In Indian cities, housing can be expensive. People don’t just need roofs, private bathrooms and other basic amenities; many want to invest in houses and pass them from one generation to the next. This, however, remains out of reach for many. Central, state, and local governments have come up with several schemes to address this deficit, including the construction and sale of housing complexes at subsidised prices by state development boards. However, because these schemes have many applicants, beneficiaries are usually selected randomly, thereby giving rise to “housing lotteries” seen in many major cities. Built on public land, this housing is earmarked for economically weaker sections and lower-income groups.
How do these programmes change the lives of beneficiaries? In a recent study, I interviewed 834 total winners and non-winners of the 2012 and 2014 Mumbai lotteries — which are run by the Maharashtra Housing And Development Authority (MHADA). The study finds large differences between winners and non-winners three to five years after the lotteries were held. Winners tend to live in housing with better roofs, private taps, and toilets. They also report a higher monthly income and are more optimistic about the future. They are more likely to participate in local politics, particularly by asking officials for service improvements.
The most striking findings are in education and employment. In the three-to-five-year period, the winners have gained about half-a-year more education compared to non-winners (on average, non-winners have about 10 years of education). The winners are also almost 5% more likely to be employed. Those who turned 16 and 21 after the lottery are more likely to complete their secondary and post-secondary education, respectively. They are also more likely to be employed. These results are remarkable, particularly because MHADA housing is typically in areas with lower-quality schools and fewer economic opportunities.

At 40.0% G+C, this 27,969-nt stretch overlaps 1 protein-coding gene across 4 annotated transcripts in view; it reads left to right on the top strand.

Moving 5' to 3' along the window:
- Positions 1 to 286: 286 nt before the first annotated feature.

Importantly, however, winners are not required to move into the houses, and can rent them out. About half of all winners do so. They can also take the cash value of the housing (the rental income minus the mortgage payment) instead. After 10 years, they can resell the homes and pocket the difference between the MHADA sale price and the market value, which can be in the millions. Despite the relatively poor location of the housing, there are various avenues to benefit through this scheme.
Allowing rental and resale is often bemoaned as one of the scheme’s drawbacks, but it is too difficult to enforce any rules prohibiting these actions. Moreover, the flexibility this creates may be an important feature in unlocking its potential. Even though these schemes generate significant changes in the lives of beneficiaries, they are not very costly because the sale price of the homes covers most of the construction and marketing costs. Most of the value of the scheme comes from the opportunity it creates for the poor to participate in the real estate market. Perhaps, the greatest cost is the acquisition of public land.
The study suggests that state development board schemes and their centrally-sponsored counterparts, such as Pradhan Mantri Awas Yojana, are important components of India’s portfolio of welfare schemes. They are likely to be most useful in urban areas where rising real estate prices simultaneously underscore the need for, and potential of, these programmes. As with all welfare schemes, it is important to make sure these programmes reach the right people, particularly as they entail public land being converted into private assets. Difficulties in accessing the scheme — such as the down payment or the paperwork required to get a bank loan — can keep it out of reach of the extremely poor. Governments should minimise these difficulties so that life-changing benefits reach those who need them the most, providing an effective exit out of poverty in the long-term, across generations.
(This post originally appeared in Hindustan Times on August 26, 2021.)